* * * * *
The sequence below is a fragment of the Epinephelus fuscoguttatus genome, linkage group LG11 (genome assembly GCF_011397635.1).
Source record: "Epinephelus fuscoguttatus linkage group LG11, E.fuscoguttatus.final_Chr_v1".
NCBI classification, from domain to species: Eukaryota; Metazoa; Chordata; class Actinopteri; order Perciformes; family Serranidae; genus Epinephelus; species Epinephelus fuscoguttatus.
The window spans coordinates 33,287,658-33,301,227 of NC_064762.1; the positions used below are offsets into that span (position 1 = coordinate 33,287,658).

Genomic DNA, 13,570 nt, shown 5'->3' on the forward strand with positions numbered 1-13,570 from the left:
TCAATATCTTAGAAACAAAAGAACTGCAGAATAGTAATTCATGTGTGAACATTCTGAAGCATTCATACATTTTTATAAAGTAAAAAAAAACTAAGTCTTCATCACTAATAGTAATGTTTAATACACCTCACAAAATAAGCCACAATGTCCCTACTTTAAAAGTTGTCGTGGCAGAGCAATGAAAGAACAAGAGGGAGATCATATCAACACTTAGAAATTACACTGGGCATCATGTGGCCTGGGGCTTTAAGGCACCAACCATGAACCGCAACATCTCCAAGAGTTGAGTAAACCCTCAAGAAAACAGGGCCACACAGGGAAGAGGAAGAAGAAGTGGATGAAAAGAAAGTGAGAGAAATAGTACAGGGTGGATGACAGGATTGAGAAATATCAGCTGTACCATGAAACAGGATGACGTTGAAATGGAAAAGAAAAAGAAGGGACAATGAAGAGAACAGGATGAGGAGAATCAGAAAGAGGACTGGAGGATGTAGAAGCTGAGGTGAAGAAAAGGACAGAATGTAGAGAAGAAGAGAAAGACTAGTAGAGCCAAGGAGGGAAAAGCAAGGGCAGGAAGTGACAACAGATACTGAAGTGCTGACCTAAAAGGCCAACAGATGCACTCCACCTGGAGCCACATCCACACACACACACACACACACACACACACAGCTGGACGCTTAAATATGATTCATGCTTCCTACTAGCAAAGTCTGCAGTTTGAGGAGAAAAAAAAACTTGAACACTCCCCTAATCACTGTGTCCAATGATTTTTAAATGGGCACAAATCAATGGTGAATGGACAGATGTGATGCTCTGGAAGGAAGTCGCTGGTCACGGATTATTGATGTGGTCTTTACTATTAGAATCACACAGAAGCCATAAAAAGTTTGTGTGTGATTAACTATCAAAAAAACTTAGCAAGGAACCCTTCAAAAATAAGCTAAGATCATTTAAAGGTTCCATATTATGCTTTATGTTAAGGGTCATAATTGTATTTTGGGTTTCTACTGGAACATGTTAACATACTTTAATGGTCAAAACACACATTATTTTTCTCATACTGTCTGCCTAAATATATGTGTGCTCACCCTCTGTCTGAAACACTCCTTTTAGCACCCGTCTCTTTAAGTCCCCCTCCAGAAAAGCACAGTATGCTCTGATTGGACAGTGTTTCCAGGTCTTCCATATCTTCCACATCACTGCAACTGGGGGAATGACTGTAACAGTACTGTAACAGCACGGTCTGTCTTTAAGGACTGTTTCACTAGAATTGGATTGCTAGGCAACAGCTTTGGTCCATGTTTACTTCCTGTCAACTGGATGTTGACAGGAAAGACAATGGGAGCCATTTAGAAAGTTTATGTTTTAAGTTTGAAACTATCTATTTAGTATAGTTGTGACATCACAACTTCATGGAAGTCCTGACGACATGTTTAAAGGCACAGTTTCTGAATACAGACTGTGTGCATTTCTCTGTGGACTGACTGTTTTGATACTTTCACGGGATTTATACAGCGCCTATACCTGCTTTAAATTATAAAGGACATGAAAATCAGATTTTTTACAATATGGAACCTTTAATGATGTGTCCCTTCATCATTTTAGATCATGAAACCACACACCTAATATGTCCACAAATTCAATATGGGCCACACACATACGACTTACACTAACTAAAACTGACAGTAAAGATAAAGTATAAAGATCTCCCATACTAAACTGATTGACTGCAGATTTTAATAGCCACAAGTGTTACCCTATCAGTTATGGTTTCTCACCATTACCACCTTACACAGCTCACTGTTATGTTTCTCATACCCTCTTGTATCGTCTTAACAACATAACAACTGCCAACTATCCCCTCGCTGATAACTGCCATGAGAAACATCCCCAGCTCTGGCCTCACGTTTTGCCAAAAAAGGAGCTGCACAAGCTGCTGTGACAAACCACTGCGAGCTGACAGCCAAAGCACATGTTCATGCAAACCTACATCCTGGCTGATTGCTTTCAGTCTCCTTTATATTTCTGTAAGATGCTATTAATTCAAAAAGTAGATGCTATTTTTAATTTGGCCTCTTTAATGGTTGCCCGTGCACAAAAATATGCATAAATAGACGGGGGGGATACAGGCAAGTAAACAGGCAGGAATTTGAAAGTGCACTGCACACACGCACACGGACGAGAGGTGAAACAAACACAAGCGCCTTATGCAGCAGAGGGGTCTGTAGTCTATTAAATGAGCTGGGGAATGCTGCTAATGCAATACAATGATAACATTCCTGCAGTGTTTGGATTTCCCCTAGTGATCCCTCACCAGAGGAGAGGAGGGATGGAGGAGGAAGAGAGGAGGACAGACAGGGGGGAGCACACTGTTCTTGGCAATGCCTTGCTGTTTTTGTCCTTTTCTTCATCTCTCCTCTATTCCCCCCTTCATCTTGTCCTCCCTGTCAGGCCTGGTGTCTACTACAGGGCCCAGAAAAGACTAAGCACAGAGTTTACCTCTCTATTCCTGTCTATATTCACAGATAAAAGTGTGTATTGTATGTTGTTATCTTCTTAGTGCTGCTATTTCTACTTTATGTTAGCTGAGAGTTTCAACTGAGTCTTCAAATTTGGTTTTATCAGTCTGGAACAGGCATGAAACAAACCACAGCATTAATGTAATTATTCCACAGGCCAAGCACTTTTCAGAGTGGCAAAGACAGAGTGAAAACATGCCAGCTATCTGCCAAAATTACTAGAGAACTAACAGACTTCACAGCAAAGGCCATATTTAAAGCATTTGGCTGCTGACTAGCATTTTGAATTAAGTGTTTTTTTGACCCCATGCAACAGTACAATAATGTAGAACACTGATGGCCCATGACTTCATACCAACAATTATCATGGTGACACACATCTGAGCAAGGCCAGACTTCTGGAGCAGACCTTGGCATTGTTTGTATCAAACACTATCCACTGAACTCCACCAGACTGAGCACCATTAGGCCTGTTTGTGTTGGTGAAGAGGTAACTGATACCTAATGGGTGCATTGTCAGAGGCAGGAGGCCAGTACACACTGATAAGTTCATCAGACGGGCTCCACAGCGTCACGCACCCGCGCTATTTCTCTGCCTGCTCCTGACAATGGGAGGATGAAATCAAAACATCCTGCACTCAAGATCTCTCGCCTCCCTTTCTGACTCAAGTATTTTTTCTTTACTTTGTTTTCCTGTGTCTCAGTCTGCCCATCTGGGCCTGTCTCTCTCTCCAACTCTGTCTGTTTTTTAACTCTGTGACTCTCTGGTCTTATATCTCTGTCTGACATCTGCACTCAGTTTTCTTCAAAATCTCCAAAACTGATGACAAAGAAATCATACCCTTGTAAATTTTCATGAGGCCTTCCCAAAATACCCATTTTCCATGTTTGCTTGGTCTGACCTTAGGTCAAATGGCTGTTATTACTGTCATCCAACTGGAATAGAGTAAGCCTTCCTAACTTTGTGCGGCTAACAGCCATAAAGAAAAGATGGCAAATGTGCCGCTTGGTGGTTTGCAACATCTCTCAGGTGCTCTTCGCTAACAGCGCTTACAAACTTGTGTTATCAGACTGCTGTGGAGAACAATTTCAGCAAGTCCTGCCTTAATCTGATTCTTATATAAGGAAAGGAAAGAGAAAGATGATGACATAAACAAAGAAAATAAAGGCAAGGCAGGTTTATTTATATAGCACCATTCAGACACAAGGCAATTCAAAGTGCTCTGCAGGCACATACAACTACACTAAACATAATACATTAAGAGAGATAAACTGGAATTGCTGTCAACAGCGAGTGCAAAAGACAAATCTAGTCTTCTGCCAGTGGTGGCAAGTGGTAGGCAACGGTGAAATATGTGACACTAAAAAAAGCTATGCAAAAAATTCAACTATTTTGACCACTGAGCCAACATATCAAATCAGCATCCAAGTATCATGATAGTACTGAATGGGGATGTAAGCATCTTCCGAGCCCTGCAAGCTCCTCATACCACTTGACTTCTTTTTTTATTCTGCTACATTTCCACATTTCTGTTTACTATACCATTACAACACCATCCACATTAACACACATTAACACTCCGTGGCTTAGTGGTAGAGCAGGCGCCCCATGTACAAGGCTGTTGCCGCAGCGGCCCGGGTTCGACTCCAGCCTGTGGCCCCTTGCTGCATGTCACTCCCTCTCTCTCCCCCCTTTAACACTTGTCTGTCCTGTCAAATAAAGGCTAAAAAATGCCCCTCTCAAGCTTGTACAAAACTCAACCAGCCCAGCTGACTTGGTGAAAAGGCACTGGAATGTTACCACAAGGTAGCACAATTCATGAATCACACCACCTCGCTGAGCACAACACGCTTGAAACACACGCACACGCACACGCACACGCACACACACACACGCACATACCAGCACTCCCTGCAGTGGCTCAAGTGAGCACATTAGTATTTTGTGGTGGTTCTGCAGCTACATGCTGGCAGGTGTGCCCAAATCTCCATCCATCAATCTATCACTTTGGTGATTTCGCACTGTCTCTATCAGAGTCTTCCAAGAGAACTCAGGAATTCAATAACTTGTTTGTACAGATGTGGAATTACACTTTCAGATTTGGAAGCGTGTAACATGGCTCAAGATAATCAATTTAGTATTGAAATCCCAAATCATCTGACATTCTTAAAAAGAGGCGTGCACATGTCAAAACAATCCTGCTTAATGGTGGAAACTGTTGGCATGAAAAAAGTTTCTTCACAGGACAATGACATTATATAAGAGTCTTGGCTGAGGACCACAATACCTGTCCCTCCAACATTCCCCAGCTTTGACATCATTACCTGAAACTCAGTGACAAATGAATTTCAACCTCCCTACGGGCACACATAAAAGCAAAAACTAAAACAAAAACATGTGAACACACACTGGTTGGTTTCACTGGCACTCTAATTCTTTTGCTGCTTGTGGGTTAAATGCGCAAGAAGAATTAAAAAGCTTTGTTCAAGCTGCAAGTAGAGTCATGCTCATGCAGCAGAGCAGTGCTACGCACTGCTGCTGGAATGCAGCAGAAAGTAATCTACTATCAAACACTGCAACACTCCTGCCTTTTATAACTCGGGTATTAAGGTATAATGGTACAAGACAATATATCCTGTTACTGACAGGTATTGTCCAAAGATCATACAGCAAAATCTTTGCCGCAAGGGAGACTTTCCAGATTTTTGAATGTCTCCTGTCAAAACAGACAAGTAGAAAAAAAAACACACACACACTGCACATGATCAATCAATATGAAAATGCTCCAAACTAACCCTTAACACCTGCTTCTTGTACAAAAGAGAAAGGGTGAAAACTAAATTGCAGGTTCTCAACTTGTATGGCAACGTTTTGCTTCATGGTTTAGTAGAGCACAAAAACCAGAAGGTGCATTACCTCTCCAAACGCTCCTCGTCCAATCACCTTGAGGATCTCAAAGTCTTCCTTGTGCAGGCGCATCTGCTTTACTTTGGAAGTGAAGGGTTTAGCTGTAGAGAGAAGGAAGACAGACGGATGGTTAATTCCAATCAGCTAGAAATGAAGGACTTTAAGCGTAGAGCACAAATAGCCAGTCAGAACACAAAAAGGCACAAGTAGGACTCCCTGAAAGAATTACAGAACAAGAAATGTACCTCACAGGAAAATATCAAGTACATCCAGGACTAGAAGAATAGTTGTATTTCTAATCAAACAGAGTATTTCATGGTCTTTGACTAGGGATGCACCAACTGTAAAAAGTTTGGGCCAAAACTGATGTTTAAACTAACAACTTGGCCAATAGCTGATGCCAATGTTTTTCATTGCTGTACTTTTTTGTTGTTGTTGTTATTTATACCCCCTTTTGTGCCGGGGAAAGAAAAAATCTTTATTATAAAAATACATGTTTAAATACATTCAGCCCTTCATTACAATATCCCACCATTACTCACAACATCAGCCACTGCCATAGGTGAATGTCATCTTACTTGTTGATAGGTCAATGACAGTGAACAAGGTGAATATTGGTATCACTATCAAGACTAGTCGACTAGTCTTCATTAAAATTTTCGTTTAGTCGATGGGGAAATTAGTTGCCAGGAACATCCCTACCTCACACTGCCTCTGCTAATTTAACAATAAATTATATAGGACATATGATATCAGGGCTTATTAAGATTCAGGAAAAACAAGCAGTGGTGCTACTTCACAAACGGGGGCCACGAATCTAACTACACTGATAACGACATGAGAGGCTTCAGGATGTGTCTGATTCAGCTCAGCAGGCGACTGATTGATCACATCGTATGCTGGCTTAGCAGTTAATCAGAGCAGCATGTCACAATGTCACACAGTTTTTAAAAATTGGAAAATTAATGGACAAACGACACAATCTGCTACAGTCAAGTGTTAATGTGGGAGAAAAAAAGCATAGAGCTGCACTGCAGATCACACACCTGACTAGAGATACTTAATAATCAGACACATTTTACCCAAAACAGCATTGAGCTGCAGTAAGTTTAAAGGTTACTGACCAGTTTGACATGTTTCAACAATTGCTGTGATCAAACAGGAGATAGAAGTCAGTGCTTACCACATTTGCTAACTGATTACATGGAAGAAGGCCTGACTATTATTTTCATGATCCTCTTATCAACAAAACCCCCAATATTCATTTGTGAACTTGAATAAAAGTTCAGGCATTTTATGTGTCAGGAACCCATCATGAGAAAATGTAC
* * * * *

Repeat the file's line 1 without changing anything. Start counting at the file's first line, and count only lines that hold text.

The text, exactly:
The sequence below is a fragment of the Epinephelus fuscoguttatus genome, linkage group LG11 (genome assembly GCF_011397635.1).